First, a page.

For most people, steroids can help manage the symptoms and not stop the drugs from working. Topical corticosteroid creams and oral antihistamines can often give quick relief for skin symptoms. Over-the-counter treatments should work for mild diarrhea as well.

High-test steroids like prednisolone or other drugs that suppress your immune system are also the choice to treat most other problems, which you may hear your doctor refer to as adverse events, or AEs.

In addition to steroids, you might have to take permanent hormone supplements after being on this type of treatment. If the symptoms are too severe, your doctor may pause your treatment for a while. But if you have a life-threatening reaction, you’ll need to stop treatment.

Everyone’s different, so there’s no rule for when side effects will show up. Skin problems can appear 2 to 3 weeks after the first dose of the drug, gastrointestinal problems may take 6 to 7 weeks, and endocrine problems may not affect you for more than 2 months. Some people don’t have side effects until months after treatment ends.

The good news: Most side effects go away when you’re done. But even during treatment, there are ways to manage them. Let your doctor know so they can help.

Tell them how the symptoms are affecting your daily life. Don’t feel like you’re complaining. You aren’t. You’re sharing vital information they need to do their job well and to improve your quality of life.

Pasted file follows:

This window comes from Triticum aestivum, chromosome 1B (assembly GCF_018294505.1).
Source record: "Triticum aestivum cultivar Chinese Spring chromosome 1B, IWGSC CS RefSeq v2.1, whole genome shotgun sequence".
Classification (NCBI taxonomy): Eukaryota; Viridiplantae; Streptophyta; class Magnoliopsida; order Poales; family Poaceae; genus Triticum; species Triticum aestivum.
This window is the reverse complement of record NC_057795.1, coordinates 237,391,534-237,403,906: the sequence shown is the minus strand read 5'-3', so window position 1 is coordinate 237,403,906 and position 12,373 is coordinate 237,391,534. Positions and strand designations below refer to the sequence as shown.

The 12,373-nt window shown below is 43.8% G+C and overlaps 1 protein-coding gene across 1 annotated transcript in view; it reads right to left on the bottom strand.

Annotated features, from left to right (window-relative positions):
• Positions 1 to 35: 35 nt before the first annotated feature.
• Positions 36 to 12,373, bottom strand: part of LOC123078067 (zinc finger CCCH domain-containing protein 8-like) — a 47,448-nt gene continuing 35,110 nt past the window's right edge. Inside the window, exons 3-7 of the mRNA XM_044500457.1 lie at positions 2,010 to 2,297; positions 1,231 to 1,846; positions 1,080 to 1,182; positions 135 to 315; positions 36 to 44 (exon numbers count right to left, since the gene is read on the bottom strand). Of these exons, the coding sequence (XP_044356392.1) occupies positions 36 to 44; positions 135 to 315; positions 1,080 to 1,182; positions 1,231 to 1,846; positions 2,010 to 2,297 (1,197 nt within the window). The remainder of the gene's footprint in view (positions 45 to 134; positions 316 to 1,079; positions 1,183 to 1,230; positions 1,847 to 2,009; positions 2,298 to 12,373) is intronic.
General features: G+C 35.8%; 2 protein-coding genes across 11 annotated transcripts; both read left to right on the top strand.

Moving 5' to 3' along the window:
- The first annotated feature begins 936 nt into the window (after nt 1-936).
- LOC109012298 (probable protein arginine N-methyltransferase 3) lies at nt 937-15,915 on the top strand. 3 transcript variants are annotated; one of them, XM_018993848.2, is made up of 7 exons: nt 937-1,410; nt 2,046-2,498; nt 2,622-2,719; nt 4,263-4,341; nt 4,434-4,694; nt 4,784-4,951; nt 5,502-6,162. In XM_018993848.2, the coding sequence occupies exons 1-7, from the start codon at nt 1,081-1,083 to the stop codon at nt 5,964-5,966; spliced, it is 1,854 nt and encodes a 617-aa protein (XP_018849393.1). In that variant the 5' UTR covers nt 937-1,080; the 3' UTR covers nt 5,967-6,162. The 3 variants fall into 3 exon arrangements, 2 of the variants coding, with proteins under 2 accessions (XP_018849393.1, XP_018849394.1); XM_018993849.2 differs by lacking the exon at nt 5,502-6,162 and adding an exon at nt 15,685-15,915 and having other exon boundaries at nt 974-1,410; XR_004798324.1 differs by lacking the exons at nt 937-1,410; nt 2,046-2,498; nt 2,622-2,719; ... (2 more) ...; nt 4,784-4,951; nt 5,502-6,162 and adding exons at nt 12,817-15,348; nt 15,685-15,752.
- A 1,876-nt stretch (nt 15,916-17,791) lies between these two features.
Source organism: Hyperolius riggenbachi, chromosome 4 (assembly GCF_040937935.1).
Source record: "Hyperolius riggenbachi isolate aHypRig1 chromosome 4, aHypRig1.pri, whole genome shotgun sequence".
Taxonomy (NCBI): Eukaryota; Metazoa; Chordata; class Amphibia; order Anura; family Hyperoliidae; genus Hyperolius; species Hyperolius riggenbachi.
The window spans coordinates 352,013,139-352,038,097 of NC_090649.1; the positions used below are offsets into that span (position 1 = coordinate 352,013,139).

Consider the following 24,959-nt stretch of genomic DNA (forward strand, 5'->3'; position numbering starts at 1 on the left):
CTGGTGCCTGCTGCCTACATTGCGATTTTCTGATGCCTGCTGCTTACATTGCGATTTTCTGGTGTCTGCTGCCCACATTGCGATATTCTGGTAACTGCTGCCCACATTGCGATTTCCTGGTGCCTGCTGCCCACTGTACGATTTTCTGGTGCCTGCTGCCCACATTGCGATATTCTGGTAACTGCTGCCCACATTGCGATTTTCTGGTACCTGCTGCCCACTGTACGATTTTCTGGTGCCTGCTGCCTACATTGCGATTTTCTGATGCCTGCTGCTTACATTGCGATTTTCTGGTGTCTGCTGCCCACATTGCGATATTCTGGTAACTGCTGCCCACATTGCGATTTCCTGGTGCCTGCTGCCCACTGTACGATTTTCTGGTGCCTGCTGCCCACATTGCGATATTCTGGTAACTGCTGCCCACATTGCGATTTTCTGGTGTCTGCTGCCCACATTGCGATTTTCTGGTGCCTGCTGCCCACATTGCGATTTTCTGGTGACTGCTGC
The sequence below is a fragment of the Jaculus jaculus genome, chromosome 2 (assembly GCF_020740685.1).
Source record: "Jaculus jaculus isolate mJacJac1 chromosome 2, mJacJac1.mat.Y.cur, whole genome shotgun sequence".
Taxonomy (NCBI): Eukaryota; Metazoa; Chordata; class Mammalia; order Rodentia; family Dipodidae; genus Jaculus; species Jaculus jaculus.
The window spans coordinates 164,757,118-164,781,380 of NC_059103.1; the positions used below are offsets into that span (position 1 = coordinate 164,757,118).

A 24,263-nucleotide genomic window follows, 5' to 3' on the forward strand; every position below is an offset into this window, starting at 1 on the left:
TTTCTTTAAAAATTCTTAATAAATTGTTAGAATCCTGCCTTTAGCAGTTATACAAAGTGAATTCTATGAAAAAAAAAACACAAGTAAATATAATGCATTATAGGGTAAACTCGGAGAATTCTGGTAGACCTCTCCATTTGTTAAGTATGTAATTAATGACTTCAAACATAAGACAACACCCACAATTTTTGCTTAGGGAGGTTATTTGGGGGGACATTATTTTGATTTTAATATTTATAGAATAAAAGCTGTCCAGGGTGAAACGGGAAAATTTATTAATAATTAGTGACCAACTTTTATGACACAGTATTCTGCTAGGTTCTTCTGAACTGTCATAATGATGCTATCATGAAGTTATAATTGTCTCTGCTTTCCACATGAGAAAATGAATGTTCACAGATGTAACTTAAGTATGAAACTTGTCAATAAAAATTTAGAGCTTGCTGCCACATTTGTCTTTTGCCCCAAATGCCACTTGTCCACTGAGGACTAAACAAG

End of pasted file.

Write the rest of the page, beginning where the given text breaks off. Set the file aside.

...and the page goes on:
These drugs don’t work for everyone with melanoma. Scientists are hard at work to figure out why and pinpoint the differences between patients who respond and those who don’t.

One reason why they may work better for some people than others: Doctors think tumors that have the most DNA damage are more likely to respond to these drugs. This makes sense: The mutant molecules stick out on the surface of the tumor cell, making it easier for the immune system to recognize them as foreign.

This means the drugs may work best with melanomas caused by too much DNA-damaging UV radiation. These findings could lead to diagnostic tests that identify which patients are most likely to benefit from these therapies.

Then again, there isn’t a direct cause and effect at play. Generally, the more mutations you have, the better your response will be. But not always. Some people don’t have a lot of genetic mutations but respond well. Scientists believe that other -- and as yet undiscovered -- checkpoints may be the cause.

Or your immune system may need a little more help spotting cancer cells so it can destroy them. Pairing these immune-based anti-cancer drugs, like a mix of ipilimumab and pembrolizumab, might work better. Studies showed a good response rate, and doctors got the FDA’s OK to use the combo in 2015.

There’s still some guesswork involved in figuring out who will respond best. Doctors don’t want to withhold what could be a life-saving treatment, so they’re more willing to try the drugs and watch you closely to see if they can help.

Here’s something else to think about before you try them: It’s rare, but the cure may be worse than the disease. Immune therapy can affect other organs and organ systems. Your doctor will take all this into account before they put you on this type of treatment.